# Elliptic orbit It can be helpful to know the energy in terms of the semi major axis (and the involved masses). The total energy of the orbit is given by

At the closest and furthest approaches, the angular momentum is perpendicular to the distance from the mass orbited, therefore:

This is true for r being the closest / furthest distance so we get two simultaneous equations which we solve for E:

For this case it is convenient to use the following assumptions which differ somewhat from the standard assumptions above:

The general equation of an ellipse under these assumptions using vectors is:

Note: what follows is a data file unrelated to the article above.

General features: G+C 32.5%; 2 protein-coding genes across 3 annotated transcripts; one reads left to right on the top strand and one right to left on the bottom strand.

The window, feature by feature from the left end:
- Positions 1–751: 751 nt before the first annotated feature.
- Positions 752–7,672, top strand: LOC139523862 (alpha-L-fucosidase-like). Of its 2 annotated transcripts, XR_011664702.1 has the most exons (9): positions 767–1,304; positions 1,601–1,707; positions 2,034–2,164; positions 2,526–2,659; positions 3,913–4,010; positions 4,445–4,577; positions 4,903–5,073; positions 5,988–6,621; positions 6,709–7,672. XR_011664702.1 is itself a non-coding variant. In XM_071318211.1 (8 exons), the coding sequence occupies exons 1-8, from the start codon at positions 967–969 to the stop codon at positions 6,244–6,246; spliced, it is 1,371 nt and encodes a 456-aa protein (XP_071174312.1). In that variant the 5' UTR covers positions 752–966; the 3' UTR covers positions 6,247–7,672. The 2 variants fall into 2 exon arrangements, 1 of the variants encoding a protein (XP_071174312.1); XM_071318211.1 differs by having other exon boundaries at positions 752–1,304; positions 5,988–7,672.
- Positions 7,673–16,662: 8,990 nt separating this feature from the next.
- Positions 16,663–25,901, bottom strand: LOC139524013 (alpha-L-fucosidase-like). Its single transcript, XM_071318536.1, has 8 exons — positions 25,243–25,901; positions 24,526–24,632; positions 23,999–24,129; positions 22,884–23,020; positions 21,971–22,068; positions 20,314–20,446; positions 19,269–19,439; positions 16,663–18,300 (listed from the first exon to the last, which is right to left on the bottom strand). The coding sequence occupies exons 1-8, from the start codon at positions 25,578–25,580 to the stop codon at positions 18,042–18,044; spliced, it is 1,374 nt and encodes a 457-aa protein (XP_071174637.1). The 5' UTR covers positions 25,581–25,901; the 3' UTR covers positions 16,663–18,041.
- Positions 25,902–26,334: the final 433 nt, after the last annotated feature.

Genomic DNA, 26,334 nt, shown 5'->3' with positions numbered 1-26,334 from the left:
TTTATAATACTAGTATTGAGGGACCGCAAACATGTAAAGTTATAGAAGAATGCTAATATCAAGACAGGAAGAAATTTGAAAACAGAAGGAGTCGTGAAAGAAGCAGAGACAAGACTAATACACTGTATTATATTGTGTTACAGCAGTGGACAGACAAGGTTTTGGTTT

This can be done in cartesian coordinates using the following procedure:

Because at least six variables are absolutely required to completely represent an elliptic orbit with this set of parameters, then six variables are required to represent an orbit with any set of parameters. Another set of six parameters that are commonly used are the orbital elements.

The radial elliptic trajectory is the solution of a two-body problem with at some instant zero speed, as in the case of dropping an object (neglecting air resistance).